to be back later and kill him..." All that sort of stuff. They are
ahead of you, all the time. I'd much rather be ahead of the
audience. Not too far, because otherwise you're going to leave them
behind. There are certain times in a film when you can't take
anymore side roads, because you've got people on a path and have
done the little thought patterns off to this side or that side.
Little reflections, if you like. At a certain time you've got to
bring it in. (Claps his hands together) It's like shooting
an arrow out of a bow, it's got to go straight to the target.
Because, you will upset them, emotionally. One of the things I've
learned in America was to allow emotion to happen. Americans like
to hang on to emotional moments way longer than I do. [Suppose] In
Australia, Geoffrey and I had an argument. Before the argument
finished, you'd cut to a door slamming. You'd think it would be him
walking out of the room, but in fact it was another character
walking through another room and taking their angst out on
somebody. It's what I refer to as an intellectual cut, because
everybody knows what is going to happen, and therefore, let's
surprise them and take them somewhere else. That's an intellectual
cut. What I've learned from America is that if you set people up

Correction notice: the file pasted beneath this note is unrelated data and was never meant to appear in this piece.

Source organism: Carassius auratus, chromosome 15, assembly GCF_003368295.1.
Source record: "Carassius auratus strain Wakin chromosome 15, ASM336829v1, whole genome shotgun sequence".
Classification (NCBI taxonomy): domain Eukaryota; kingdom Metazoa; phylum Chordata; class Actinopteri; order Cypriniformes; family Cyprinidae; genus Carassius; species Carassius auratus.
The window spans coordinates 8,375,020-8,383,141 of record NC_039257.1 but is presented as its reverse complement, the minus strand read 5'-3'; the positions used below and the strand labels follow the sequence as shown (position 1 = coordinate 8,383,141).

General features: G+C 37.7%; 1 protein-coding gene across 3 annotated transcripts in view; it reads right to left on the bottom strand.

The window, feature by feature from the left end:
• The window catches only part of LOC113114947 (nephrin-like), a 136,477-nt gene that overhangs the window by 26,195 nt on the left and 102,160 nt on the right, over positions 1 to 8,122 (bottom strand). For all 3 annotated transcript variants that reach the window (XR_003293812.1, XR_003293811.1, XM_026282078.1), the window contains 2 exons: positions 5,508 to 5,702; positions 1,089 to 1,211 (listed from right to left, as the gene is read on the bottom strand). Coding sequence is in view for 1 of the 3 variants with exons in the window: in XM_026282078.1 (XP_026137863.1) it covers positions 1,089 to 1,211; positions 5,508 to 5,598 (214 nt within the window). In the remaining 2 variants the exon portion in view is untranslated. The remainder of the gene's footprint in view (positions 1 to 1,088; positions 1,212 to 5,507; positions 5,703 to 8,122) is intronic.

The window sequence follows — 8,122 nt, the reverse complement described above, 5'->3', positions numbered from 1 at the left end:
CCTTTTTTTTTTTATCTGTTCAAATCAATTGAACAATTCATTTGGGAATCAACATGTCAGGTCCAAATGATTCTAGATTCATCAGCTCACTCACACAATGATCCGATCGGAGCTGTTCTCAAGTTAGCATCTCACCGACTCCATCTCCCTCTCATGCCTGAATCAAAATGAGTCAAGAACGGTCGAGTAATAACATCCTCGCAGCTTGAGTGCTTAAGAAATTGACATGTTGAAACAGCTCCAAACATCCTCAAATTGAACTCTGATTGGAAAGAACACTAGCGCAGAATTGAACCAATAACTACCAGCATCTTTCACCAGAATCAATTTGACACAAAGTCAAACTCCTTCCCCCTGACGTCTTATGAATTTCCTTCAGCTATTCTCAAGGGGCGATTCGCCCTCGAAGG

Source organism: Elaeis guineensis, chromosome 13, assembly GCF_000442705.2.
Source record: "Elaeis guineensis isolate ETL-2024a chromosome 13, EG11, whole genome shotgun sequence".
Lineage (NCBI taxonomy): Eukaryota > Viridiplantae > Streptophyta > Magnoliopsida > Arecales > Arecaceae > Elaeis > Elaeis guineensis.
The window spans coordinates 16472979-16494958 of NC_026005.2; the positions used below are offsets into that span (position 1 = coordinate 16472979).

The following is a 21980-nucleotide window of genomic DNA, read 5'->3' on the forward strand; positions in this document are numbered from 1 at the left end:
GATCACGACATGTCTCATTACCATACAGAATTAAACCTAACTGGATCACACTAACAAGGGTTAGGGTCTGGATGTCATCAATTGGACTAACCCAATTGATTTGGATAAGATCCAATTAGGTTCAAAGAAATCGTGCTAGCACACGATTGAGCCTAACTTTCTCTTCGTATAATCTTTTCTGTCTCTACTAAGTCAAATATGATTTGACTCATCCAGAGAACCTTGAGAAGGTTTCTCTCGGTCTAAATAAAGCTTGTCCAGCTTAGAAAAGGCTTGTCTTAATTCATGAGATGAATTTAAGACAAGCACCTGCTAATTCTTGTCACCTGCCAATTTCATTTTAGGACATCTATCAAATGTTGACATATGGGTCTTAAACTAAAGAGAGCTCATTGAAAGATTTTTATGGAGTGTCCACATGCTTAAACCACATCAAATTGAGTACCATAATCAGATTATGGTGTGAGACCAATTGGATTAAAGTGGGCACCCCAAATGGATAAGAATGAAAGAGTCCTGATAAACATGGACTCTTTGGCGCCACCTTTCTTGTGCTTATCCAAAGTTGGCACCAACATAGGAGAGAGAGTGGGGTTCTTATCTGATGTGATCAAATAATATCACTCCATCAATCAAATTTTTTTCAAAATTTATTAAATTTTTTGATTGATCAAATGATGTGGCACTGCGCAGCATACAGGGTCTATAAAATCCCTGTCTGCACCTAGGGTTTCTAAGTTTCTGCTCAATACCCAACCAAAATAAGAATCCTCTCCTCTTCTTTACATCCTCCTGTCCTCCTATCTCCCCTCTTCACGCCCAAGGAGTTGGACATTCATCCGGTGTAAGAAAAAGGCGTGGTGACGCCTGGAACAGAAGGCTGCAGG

for an emotion, you've got to allow that emotion to happen. The
same way as if you set people up for a laugh, you've got a give time
for the laugh to happen, otherwise you're short-changing people.
One of my
favorite of your movies was
is obviously a very different type of film. Do you value the
opportunity to try totally different things as a director? Also,
was nice filming in Australia again for the first time since the
Yes and yes. (laughs) No, I don't like to go down the same
roads. Where's the fun in that? I like to be made nervous. I like
to explore things I'm not necessarily that comfortable with or
knowledgeable of and learn about them as I go along. Out of being
worried that you don't have enough school to do something, you get
all of your energies focused. Going back to Australia, it was
fantastic. The very important thing about this film is that it's an
extraordinary collaboration. It's not one person's work. Everybody
got into the book, read the book, looked for little parts in the
book that we might have left behind when the script was being done
that illuminate the character or the whole situation in a better
way. Actors were constantly contributing from that point of view.
Right down to the crew. The crew was so happy to be doing a film of
intelligence I didn't mean to describe them as hairy grips
before. (laughs) They get excited. They got excited.
There are scenes in the bedroom where we have erected a giant crane,